Wednesday, December 12, 2012

Southern Maine clams threatened by invasive species, warming climate

By Will Graff
The Forecaster

FREEPORT, ME — Small, green crabs are wreaking havoc along the Harraseeket River, and could soon devour the soft-shell clam population into extinction.

As water temperatures continue to rise and the winters get warmer, experts and clammers say the crabs, which eat spat – clams in larval stage – combined with coastal acidification, could drive 1,800 licensed clammers out of work and drastically alter the ecosystem.

Chad Coffin, president of the Maine Clammers Association, said the crabs have essentially taken over two-thirds of the productive clam flats in the last two decades, eating the mussels and scallops along the way. The devastation of clams has accelerated in the last decade and the problem is only getting worse, he said.

Green crabs, originally from Japan, were first recorded on Long Island, N.Y., in the mid-1860s and weren't seen in Casco Bay until the early 1900s, Beal said. The green crab popualtions have been kept in check by severe cold snaps, Beal said, experienced frequently throughout the last century, allowing clams and other shellfish to recover.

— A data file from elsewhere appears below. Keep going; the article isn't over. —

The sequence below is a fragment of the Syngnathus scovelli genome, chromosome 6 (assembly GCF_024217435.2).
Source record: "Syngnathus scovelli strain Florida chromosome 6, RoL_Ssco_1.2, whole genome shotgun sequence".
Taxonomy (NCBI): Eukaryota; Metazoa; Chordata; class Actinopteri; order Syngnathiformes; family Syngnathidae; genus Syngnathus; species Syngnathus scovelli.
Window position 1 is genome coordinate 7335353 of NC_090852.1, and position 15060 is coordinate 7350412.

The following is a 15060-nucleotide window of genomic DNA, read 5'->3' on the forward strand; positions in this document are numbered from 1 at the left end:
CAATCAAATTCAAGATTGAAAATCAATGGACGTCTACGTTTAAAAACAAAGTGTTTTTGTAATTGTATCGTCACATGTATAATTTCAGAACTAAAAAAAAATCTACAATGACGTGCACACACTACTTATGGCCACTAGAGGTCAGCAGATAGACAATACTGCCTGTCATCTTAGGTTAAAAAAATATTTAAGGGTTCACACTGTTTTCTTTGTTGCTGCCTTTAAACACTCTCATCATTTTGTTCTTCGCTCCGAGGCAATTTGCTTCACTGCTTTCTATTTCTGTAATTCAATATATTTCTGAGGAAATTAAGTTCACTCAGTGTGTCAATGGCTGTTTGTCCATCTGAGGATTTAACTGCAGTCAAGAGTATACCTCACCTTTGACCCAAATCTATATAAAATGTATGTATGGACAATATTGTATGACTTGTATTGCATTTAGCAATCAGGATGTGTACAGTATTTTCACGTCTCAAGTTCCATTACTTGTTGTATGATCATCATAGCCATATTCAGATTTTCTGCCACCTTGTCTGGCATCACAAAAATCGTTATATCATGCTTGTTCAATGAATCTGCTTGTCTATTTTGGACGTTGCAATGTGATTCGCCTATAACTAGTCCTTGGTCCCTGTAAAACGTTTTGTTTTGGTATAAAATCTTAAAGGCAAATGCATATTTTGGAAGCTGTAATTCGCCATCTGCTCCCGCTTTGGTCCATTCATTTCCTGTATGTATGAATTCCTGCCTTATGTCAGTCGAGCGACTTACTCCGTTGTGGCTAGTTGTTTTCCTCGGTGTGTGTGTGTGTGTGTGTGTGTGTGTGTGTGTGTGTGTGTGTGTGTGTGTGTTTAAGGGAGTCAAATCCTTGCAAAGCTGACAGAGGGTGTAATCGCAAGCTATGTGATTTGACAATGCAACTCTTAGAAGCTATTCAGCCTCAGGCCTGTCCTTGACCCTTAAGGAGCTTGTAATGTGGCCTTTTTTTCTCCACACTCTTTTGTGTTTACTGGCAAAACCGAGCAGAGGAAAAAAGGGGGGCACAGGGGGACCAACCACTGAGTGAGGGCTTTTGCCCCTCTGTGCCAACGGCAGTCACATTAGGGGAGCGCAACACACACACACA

But now, a warming climate has changed all that. Scientists fear the area might not have those same extended periods of cold experienced in previous decades, leading to larger and larger populations of green crabs, and as a result, the disappearance of clams. ...

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